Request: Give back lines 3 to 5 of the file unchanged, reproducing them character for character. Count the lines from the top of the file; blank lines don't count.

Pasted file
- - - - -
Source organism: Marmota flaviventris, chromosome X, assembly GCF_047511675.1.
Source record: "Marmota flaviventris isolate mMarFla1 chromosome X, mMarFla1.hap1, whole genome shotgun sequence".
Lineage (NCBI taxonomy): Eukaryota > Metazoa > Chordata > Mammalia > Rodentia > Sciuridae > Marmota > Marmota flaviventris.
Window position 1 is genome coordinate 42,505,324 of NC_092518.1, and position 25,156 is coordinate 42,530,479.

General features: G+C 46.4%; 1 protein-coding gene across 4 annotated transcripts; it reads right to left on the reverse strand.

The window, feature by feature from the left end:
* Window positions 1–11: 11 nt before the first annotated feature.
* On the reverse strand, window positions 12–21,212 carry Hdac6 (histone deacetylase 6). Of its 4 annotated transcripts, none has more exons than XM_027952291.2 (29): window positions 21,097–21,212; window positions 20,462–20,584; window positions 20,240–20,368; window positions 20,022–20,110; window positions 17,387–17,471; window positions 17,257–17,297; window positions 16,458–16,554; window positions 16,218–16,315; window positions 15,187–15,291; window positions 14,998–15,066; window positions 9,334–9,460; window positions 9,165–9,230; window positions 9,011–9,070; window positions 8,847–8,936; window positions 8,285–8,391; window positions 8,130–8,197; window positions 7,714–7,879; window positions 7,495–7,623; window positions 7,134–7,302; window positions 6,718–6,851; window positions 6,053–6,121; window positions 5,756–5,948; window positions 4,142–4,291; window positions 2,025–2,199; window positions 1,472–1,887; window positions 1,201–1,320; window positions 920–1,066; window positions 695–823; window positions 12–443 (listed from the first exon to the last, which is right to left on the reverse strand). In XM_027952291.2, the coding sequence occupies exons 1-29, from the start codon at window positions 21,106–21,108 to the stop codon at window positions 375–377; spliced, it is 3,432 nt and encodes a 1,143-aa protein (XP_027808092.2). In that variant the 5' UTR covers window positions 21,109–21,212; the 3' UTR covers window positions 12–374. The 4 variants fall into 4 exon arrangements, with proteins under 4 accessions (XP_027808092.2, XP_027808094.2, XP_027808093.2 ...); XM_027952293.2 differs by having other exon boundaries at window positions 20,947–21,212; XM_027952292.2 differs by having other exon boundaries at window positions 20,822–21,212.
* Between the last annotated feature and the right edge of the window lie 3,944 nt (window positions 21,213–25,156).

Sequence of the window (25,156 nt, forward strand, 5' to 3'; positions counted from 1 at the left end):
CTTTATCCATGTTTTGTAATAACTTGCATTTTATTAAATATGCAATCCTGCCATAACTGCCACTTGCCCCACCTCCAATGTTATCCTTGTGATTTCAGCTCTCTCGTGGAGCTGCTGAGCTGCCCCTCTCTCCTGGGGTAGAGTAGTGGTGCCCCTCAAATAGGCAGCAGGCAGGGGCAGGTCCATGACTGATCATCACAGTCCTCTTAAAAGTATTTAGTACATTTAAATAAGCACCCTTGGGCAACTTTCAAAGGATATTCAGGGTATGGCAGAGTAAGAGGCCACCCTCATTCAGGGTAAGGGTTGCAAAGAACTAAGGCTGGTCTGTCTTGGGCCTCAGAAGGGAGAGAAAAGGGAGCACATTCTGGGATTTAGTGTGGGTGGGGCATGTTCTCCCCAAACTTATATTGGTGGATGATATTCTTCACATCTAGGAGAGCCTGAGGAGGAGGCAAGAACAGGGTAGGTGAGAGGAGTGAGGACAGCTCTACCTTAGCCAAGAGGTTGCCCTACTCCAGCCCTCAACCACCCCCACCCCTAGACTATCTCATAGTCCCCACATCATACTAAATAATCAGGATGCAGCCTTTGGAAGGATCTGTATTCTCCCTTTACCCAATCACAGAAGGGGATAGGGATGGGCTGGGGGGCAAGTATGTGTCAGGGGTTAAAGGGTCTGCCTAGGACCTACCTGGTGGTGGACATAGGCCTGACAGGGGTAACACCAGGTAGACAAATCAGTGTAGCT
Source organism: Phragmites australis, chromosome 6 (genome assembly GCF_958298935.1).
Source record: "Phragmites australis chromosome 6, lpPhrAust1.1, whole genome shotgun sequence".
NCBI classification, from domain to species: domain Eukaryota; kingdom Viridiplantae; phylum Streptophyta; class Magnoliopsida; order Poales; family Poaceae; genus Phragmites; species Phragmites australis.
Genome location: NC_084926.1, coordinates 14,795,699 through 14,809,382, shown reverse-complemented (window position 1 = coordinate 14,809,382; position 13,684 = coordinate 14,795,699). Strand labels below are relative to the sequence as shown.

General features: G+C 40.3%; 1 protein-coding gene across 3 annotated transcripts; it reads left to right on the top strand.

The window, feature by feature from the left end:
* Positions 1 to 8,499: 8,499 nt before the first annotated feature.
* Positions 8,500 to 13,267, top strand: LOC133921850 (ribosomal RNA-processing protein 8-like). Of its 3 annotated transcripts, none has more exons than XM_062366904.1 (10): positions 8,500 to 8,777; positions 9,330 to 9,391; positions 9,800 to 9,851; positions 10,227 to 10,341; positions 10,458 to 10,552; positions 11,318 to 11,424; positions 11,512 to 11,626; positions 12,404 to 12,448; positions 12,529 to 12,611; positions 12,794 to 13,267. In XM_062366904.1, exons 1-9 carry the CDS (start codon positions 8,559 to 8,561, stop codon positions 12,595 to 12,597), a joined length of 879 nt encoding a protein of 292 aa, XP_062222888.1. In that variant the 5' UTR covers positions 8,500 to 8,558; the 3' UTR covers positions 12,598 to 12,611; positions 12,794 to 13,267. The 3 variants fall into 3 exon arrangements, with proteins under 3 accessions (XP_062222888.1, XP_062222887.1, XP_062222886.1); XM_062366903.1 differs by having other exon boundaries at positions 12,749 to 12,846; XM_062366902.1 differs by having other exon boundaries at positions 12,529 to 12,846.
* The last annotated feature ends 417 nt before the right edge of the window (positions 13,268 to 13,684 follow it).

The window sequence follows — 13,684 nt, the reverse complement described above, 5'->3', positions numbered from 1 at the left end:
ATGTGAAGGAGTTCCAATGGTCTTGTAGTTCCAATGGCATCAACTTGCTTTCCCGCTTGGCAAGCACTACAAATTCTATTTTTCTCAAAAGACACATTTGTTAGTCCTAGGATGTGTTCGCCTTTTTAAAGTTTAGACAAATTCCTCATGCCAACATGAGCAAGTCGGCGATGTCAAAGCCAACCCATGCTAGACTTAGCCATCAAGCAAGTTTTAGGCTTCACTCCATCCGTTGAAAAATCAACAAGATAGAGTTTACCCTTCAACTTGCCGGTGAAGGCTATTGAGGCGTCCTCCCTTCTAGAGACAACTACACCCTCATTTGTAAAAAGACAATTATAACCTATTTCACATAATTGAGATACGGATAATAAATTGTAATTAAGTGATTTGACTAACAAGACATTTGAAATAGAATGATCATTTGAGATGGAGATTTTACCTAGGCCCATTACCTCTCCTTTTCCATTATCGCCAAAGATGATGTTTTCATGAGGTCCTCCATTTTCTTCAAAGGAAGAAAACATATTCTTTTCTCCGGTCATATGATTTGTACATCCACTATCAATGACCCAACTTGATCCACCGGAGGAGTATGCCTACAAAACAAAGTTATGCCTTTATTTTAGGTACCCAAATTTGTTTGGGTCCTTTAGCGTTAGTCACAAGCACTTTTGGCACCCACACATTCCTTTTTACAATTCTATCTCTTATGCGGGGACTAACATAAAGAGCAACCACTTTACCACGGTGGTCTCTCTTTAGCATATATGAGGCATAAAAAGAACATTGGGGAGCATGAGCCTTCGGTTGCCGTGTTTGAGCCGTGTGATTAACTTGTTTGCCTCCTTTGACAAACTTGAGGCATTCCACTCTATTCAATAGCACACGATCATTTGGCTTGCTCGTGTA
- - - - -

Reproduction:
Lineage (NCBI taxonomy): Eukaryota > Metazoa > Chordata > Mammalia > Rodentia > Sciuridae > Marmota > Marmota flaviventris.
Window position 1 is genome coordinate 42,505,324 of NC_092518.1, and position 25,156 is coordinate 42,530,479.

General features: G+C 46.4%; 1 protein-coding gene across 4 annotated transcripts; it reads right to left on the reverse strand.